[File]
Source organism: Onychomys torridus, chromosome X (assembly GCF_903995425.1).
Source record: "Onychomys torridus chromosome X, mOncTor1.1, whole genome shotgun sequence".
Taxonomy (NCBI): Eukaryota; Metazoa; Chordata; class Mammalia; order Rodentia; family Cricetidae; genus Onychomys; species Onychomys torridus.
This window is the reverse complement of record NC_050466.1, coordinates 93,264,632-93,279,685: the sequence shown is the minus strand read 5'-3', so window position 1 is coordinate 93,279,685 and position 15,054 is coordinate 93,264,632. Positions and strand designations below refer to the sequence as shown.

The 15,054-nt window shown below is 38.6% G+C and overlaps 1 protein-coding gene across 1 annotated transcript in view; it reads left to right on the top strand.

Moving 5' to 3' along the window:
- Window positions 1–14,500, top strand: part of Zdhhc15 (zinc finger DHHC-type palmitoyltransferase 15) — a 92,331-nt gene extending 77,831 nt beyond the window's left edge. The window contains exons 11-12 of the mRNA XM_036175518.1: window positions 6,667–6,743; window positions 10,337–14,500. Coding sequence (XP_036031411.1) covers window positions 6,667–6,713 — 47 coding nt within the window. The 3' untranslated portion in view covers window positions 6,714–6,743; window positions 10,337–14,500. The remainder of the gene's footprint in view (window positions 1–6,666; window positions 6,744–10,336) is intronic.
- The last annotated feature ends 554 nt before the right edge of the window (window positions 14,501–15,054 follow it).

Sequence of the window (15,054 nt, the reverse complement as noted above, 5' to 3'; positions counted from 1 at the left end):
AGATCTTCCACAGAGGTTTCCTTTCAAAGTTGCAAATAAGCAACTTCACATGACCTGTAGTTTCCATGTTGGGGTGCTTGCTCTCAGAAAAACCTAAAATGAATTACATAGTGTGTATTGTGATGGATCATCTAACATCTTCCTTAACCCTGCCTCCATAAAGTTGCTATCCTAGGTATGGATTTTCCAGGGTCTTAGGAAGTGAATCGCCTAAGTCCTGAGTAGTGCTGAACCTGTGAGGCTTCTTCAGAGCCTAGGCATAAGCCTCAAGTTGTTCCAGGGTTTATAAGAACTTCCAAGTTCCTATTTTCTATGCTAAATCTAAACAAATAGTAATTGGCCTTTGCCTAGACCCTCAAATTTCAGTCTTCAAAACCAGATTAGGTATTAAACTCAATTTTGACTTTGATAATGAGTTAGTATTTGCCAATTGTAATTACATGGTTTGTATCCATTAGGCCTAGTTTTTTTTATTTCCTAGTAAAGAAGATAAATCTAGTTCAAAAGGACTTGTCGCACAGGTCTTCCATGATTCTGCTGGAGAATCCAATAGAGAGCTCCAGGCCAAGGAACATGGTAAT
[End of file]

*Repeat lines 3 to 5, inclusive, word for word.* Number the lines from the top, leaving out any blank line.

Taxonomy (NCBI): Eukaryota; Metazoa; Chordata; class Mammalia; order Rodentia; family Cricetidae; genus Onychomys; species Onychomys torridus.
This window is the reverse complement of record NC_050466.1, coordinates 93,264,632-93,279,685: the sequence shown is the minus strand read 5'-3', so window position 1 is coordinate 93,279,685 and position 15,054 is coordinate 93,264,632. Positions and strand designations below refer to the sequence as shown.

The 15,054-nt window shown below is 38.6% G+C and overlaps 1 protein-coding gene across 1 annotated transcript in view; it reads left to right on the top strand.